Drive Safely!

by Vera Mont

It can be a pretty decent existence, driving a rich man and his family wherever they all need to be. Take him to the airport, business meetings; her, to dress fitting or DAR luncheon; the children, to oboe lessons and rugby practice. Find the place, keep the passenger comfortable, get there on time, wait outside — simple. My favourite destination is a dude ranch, where they go for family bonding some weekends.

Horses and cows haven’t much conversation, but the dogs are friendly. They like cars. Anyway, those have always been easier trips than city driving. There is so much to be aware of in the city, so many obstacles and dangers to watch for. Still, I always did good work. The boss was satisfied and I was happy enough.

Now everything’s changed. The job’s become so stressful, I don’t know how I can keep on doing it.

For instance, look there: a stout woman walking a dog. The dog is on leash; odds are 25 to 1 against it running out into the road. The woman is even less likely to, and I estimate her top speed no more than 3 kph, in a sprint. Not too hard to calculate her trajectory and avoid a collision. No problem with the ethics, either: if I can’t avoid both, hit the dog. Those are my orders; I don’t get a choice. Okay so far.

Now, look over there. Three males in their early twenties, bumping and shoving one another as they walk along, laughing and honking as they do when inebriated, not paying attention. They may suddenly change course and lurch into the crosswalk up ahead, or even jaywalk anywhere. I have to watch out for that possibility.

I must try to anticipate a new direction and estimate their velocity. I have to calculate the variables for each possible scenario: if they split up, one or two change course and one or two either continue on or stop. See what I mean? If I were unprepared and couldn’t stop in time to avoid running them over, I’d have to decide which way to turn. On the left is oncoming traffic.

Moving at or below the speed limit, a head-on collision would not kill my passenger, though it would surely injure him. I can’t tell who’s in the other vehicles, whether they’re wearing seat belts, whether they’re alert enough to brake or veer off, whether they have infants on board, or what. So I’d opt for the sidewalk. It’s clear just now, because who wants to be anywhere near those louts?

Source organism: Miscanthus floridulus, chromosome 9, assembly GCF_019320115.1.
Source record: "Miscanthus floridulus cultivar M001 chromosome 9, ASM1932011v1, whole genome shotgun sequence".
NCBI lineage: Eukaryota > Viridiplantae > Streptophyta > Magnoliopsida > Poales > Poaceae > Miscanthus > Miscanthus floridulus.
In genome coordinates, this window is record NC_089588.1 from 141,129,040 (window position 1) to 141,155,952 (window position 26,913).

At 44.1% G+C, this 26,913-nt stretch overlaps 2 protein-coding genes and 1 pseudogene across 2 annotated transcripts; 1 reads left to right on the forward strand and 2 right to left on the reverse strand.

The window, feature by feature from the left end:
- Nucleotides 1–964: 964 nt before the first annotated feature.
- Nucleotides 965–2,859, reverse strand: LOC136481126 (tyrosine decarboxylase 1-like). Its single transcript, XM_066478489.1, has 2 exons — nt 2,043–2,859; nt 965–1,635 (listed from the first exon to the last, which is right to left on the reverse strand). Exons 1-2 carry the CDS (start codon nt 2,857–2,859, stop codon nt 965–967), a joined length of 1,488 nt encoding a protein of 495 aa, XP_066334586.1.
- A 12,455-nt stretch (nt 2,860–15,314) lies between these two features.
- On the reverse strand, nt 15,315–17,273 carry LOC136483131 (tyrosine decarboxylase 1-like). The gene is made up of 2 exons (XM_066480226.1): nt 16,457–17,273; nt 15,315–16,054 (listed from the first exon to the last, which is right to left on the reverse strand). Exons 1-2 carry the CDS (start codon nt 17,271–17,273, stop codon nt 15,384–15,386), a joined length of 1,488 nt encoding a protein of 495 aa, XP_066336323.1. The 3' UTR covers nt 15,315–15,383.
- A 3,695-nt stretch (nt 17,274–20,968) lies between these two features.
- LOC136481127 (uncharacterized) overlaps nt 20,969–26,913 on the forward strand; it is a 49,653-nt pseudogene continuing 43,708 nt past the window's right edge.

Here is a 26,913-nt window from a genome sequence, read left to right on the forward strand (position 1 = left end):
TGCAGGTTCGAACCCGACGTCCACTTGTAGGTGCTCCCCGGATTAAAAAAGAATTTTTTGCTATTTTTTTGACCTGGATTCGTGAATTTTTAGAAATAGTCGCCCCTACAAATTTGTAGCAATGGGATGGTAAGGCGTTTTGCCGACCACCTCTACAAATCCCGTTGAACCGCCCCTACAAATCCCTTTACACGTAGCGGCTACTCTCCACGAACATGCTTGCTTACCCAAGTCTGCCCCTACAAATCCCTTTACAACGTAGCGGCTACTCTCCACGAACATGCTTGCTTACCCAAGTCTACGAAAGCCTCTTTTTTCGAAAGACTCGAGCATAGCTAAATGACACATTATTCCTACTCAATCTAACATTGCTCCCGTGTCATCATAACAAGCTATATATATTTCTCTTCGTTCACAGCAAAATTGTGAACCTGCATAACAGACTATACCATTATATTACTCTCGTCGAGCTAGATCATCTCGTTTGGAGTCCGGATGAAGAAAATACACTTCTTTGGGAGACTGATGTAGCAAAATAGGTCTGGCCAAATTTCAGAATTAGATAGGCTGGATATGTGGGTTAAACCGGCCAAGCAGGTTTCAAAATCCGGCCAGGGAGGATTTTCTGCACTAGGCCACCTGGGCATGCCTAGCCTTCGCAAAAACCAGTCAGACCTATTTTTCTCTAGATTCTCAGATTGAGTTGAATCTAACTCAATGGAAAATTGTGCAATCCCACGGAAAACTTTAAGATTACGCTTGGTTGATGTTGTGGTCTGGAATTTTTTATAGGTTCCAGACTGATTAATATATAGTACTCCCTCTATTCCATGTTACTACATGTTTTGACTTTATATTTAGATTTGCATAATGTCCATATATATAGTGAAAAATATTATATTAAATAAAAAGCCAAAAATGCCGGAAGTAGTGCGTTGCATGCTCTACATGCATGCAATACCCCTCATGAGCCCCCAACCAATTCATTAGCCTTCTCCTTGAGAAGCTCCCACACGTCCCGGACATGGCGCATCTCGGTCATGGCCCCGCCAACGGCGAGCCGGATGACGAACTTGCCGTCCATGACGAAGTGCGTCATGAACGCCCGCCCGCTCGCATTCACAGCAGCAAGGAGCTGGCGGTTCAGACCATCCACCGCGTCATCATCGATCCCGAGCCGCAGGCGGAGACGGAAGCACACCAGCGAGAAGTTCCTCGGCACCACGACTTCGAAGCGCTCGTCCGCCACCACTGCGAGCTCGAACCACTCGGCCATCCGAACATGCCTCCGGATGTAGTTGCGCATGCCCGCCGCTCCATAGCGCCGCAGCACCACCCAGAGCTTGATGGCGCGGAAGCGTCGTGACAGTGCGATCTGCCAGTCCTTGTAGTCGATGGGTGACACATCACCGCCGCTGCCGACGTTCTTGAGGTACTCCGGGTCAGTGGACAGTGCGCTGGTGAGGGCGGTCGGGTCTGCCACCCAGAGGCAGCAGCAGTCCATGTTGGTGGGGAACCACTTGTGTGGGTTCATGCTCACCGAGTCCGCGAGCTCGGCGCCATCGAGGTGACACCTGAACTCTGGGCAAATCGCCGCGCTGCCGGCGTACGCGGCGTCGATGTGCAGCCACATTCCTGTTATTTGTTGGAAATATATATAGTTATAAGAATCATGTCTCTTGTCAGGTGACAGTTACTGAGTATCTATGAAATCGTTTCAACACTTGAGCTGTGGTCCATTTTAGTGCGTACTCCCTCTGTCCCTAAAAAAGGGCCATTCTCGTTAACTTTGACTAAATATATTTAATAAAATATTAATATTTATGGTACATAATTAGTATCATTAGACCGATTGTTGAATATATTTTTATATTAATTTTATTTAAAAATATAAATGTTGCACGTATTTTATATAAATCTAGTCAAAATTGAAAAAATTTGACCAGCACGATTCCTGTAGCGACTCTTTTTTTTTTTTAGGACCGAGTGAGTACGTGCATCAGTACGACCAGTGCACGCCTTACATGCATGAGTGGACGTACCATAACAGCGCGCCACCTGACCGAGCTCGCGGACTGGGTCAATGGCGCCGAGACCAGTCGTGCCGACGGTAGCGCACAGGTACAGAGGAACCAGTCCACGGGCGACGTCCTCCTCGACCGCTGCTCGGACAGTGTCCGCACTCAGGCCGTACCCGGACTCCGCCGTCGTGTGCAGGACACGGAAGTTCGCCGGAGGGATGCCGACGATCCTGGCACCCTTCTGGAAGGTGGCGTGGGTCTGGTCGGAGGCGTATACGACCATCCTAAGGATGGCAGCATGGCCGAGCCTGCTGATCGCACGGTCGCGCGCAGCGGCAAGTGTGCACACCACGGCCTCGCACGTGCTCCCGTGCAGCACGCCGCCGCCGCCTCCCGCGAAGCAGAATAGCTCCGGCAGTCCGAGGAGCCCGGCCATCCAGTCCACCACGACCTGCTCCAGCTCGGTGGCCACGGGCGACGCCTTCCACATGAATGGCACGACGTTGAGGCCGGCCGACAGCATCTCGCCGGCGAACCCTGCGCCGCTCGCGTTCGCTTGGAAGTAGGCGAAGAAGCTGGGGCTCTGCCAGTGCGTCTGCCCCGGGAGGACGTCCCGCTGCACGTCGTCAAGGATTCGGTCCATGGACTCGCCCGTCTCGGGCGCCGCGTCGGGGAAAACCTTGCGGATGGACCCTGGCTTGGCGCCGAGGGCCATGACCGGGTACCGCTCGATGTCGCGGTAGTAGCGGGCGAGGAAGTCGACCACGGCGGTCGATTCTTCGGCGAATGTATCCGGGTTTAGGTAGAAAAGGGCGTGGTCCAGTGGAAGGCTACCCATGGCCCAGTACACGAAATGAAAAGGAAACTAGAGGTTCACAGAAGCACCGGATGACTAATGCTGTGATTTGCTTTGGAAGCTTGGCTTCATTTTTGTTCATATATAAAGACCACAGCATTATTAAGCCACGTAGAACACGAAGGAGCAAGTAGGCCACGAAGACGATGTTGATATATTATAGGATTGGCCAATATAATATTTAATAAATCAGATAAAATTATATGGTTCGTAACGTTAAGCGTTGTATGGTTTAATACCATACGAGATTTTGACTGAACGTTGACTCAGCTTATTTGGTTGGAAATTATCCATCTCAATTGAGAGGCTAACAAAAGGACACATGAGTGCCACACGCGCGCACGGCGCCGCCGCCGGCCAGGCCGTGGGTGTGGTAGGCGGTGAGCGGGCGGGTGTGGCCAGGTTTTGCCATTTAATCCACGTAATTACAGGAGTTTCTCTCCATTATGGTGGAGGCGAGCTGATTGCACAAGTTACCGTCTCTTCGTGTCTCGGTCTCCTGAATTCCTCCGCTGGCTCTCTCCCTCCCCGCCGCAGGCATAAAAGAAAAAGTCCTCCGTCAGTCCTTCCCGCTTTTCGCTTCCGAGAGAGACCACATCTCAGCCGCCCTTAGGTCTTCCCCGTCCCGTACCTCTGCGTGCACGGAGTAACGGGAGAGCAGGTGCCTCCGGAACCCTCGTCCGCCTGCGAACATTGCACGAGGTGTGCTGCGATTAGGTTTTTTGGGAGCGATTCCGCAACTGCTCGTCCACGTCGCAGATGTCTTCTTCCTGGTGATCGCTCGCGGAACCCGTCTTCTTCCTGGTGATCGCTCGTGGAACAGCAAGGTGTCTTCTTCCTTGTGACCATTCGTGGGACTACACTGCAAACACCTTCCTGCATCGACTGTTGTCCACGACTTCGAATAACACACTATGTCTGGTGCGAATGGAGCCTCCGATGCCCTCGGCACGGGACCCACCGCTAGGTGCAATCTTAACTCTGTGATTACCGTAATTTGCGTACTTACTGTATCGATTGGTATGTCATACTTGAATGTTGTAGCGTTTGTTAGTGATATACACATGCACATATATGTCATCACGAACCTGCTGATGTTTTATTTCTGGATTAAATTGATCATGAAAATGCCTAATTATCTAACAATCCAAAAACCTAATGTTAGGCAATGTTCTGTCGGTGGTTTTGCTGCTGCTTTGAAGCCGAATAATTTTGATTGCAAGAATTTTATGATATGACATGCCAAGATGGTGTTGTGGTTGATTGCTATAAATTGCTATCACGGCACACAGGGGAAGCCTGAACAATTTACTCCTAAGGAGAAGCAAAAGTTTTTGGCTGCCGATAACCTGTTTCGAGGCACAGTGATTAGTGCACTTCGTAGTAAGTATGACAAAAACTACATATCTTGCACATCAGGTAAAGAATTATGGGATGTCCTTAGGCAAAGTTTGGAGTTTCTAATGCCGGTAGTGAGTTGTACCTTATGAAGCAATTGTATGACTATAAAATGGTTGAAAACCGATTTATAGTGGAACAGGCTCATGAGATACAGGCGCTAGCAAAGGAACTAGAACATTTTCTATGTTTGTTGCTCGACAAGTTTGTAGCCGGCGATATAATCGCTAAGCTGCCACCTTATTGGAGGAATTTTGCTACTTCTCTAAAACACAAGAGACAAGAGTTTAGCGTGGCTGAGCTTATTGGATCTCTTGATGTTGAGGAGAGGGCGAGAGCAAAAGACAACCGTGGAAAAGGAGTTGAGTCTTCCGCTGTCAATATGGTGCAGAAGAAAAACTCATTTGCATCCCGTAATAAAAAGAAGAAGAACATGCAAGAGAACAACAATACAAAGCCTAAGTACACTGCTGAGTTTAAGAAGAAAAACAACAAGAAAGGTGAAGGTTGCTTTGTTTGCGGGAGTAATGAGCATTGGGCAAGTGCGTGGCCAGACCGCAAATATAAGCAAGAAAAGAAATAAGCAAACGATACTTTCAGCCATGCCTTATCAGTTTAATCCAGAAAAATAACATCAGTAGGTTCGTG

There’s a comfortable 15-meter gap between lampposts, but they’re actually safer to hit at this speed than a cement wall; my passenger would suffer airbag bruises and seatbelt abrasions; at worst, a fractured clavicle or nose. Hitting a parking meter is preferable; one of those can stop a car, all right, and leave a big dent in the hood. Pricey bodywork, but the insurance company will spring for it. Not a lamppost collision, though; they’ll write off a vehicle for that.

A mailbox is a safer alternate target, but those things will go flying. There’s a 47% probability of a pedestrian coming from the opposite direction, and a 14% chance of causing that person serious injury. Fatality is down around 1% or 1.5%. Even so, try not to hit mailboxes.

Now, if there are more pedestrians on the sidewalk, the risk depends on how many, how far apart and their speed of approach. It might not be possible to avoid all of them and still keep my passenger safe. If I have to choose between an executive carrying a briefcase and a matron carrying a baby, the woman has a higher priority rating; I would hit the man. A couple with a child, that’s three people, just like the three young men, only more valuable, so I’d spare them and hit the drunks instead.

Three old people, on the other hand, are worth less than three young people, even if they’re sober, unless one or more has a socially significant occupation. How can you tell a neurosurgeon from a loan shark? A pregnant woman takes precedence over a flat woman of the same age, but not a child under 12... Or is it a child under 6?

Oh, crap, I’ll never get the hang of my new ethical subroutines!

Copyright © 2016 by Vera Mont

Synthetic Minds, by Richard Ong

Synthetic Minds, by Richard Ong

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